Polarization of Nanorods Submerged in an Electrolyte Solution and Subjected to an Ac Electrical Field

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Recently, there has been growing interest in utilizing electrical fields to position and separate rod-shaped particles such as DNA molecules, actin filaments, microtubules, viruses, bacteria, nanotubes, and nanorods. The polarization of the electrical double layer, enveloping the rod, plays a critical role in determining the magnitude and direction of the rod’s dipole moment. We consider noninteracting, rod-shaped (spherocylinder) particles and calculate the induced dipole moment as a function of the electrical field frequency, the rod’s aspect ratio (length/radius), the rod’s free surface charge, and the double-layer thickness. To this end, we solve the Poisson−Nernst−Planck (PNP) equations for the ions’ migration, diffusion, and convection. When the surface charge is small and the rod is short, the dipole moment is negative. As the rod’s length increases, the dipole moment increases and eventually changes sign from negative to positive. The dipole coefficient of a rod, whose length is greater than some critical value, increases linearly with length. This latter observation simplifies the estimation of the dipole moment of particles with large aspect ratios (length/radius). The theoretical predictions are compared and favorably agree with experimental data for double-stranded, short DNA molecules.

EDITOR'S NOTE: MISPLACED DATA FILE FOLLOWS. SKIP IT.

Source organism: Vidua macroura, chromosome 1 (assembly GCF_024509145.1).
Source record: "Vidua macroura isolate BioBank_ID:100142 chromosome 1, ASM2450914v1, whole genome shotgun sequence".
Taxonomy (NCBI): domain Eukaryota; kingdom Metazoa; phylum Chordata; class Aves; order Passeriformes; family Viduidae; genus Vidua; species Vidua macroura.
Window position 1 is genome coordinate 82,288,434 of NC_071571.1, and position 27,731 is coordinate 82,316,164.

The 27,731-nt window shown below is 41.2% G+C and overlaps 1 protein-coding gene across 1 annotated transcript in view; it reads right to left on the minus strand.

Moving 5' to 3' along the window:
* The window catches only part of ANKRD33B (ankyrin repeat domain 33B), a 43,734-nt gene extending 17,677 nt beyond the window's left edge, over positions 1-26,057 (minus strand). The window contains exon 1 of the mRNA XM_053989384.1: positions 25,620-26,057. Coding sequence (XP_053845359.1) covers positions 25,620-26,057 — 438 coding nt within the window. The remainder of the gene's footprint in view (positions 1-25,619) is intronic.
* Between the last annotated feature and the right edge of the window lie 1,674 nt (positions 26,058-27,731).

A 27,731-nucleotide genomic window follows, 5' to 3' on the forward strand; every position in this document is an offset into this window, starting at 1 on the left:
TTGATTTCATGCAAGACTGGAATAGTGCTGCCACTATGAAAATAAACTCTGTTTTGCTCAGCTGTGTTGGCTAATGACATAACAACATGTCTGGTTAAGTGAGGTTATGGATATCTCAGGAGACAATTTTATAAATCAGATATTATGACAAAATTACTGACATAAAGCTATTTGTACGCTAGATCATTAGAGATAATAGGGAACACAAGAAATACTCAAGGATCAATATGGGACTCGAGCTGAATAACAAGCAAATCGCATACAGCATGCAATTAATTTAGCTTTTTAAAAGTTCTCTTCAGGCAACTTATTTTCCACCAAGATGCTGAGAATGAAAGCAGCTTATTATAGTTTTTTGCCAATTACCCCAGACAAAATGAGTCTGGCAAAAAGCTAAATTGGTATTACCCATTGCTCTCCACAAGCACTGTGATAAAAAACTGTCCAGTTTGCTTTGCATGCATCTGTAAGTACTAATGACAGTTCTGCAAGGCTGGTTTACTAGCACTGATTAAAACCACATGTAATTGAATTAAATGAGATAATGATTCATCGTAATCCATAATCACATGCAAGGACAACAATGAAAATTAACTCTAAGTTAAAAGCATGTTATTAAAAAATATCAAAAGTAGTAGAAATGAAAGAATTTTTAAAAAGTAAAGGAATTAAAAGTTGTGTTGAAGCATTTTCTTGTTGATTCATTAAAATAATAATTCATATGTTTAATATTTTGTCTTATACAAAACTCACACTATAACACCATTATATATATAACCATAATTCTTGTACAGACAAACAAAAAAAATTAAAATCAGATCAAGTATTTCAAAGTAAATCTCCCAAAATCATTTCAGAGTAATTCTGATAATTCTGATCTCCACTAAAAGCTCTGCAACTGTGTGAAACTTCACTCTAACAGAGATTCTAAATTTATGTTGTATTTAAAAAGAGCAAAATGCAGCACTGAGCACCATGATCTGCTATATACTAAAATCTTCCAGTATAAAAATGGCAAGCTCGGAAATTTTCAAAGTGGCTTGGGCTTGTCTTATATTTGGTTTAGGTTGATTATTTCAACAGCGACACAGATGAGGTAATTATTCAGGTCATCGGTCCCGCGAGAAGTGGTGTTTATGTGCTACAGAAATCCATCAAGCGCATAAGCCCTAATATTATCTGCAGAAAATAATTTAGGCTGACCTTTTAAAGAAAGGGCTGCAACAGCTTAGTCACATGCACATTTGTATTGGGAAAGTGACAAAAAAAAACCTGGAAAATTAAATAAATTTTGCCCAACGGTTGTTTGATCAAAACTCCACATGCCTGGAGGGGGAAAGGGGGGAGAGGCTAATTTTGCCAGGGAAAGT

Dipole moments; Electrolyte solutions; Nanoparticles; Polarization (Electricity)


Electrical and Computer Engineering | Mechanical Engineering | Nanoscience and Nanotechnology


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